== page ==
- Cameron Johnson started his first business at age 9 when he started making party invitations. By age 15, he was a serial entrepreneur of a dozen profitable businesses and had a net worth of over $1 million before he finished high school. A former finalist on ABC’s “The Big Give,” Cameron was also Season 4 host for the BBC show, “Beat the Boss,” and has international recognition as one of the most successful young entrepreneurs.
- High-school freshman Rachel Zietz needed rides from her parents to attend meetings for her startup, Gladiator Lacrosse, which is on track to generate $1 million this year. She matched her distinctive competence in her favorite sport, Lacrosse, with her business idea for a line of practice equipment players could use in their back yards.
- In her book, Is This Seat Taken: Random Encounters that Change Your Life, Kristin Kaufman explores how opportunities and wisdom can come from the most unusual and unlikely places. She wrote about how Ray Kroc became associated with McDonald’s through his role as milkshake machine salesman. He became President of McDonald’s Corporation in 1955 when he was 53-years-old and didn’t buy out the owners until he was 59. At age 75 he assigned himself the role of Senior Chairman, and by the time he died at 84, he had built a franchise empire worth $8 billion: 7500 locations in 31 countries.
- Whenever you pass a Kentucky Fried Chicken restaurant, remember that its founder, Harland Sanders, started his “finger-lickin’ good” fried chicken chain when he was 65 and developed 600 franchises before he sold his company for $2 million in 1964. This may seem an unlikely story for someone whose early jobs included that of a steam engine stoker, an insurance salesman, and a filling station operator. What then began as a roadside restaurant in Corbin, Kentucky, scaled quickly when Colonel Sanders recognized and developed its franchise potential.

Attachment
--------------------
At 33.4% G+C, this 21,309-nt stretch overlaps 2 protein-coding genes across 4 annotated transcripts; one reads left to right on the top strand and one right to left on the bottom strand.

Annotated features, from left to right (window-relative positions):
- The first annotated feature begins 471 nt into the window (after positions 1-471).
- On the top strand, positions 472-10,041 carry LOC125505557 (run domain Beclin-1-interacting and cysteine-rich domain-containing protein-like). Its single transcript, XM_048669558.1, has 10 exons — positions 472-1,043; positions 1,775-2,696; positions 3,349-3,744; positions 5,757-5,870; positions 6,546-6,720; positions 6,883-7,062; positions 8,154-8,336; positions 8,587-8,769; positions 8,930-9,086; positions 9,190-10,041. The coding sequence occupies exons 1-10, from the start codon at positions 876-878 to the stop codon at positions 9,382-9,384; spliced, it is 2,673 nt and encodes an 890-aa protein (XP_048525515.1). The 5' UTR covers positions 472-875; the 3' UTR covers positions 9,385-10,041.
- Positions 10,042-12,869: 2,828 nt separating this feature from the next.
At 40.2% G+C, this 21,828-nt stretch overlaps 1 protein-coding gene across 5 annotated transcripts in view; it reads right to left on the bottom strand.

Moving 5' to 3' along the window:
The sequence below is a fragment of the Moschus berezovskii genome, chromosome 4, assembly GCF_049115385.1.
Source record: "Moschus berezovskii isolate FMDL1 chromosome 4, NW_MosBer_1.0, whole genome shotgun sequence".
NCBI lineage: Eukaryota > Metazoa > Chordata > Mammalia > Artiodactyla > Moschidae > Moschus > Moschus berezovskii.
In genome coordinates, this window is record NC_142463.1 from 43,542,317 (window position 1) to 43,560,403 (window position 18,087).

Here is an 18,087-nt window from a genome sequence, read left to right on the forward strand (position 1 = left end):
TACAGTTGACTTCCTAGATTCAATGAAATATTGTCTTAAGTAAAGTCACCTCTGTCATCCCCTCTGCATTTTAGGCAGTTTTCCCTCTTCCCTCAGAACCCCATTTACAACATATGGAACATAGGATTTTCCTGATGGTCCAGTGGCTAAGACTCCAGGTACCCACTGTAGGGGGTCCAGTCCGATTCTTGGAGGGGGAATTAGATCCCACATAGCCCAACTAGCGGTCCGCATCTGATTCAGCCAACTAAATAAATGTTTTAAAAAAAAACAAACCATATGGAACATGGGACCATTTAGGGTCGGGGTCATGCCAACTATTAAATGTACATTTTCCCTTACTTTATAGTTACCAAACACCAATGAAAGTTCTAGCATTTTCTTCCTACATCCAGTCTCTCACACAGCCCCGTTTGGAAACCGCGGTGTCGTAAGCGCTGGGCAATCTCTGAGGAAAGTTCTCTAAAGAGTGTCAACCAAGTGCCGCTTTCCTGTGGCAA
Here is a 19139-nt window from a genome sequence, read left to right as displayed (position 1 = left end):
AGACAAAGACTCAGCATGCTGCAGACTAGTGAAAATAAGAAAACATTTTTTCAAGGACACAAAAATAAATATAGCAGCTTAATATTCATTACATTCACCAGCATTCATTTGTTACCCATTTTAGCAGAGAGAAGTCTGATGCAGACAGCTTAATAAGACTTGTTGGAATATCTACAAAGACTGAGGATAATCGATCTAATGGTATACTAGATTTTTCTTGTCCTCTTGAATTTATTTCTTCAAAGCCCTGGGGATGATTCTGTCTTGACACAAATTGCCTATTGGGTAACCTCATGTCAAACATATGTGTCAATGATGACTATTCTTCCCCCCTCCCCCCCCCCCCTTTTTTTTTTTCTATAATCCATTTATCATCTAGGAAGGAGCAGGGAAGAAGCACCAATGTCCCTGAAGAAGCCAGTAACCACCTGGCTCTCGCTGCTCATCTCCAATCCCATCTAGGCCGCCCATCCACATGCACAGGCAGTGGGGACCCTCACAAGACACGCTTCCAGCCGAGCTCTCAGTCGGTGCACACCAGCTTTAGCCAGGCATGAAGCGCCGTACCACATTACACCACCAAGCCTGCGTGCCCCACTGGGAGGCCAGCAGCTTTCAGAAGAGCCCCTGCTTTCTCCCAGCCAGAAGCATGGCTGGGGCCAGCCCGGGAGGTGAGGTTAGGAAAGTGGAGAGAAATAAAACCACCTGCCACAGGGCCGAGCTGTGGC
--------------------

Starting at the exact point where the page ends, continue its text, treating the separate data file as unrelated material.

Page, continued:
Your Startup Is Not Just About You!
Whenever you launch a startup – at any age – you contribute to the economy by creating a sustainable job for yourself and anyone you employ. You influence the lives of the families and the larger community around you.
But you have questions:
- How will I validate my business idea?
- Does my product serve a need in the marketplace?
- How will I differentiate my business from my competitors?
- What will it cost to start and run my business?
- And more…
Your Startup Guide
We have created a startup guide that will help you center your new business on profit – the key ingredient that will allow you to fulfill your entrepreneurial vision. After all, profit enables you to pay your bills and fuel growth, sustainability, and social impact.
You need a step-by-step process to guide you through the uncertainties of starting up, so we designed a business tool to get entrepreneurs on the right track from the get-go: The Startup Roadmap. For a limited time, you can get a complimentary eCopy of The Startup Roadmap: 21 Steps to Profitability by clicking this link. If you prefer the print edition, you can purchase it directly from Amazon for $9.99.
Once you have read The Startup Roadmap, please let us know what you think by emailing us at: Ed@ThePurposeIsProfit.com
Ed McLaughlin is currently co-writing the book, The Purpose Is Profit: The Truth about Starting and Building Your Own Business, with Wyn Lydecker and Paul McLaughlin.
Copyright © 2015 by Ed McLaughlin All rights reserved.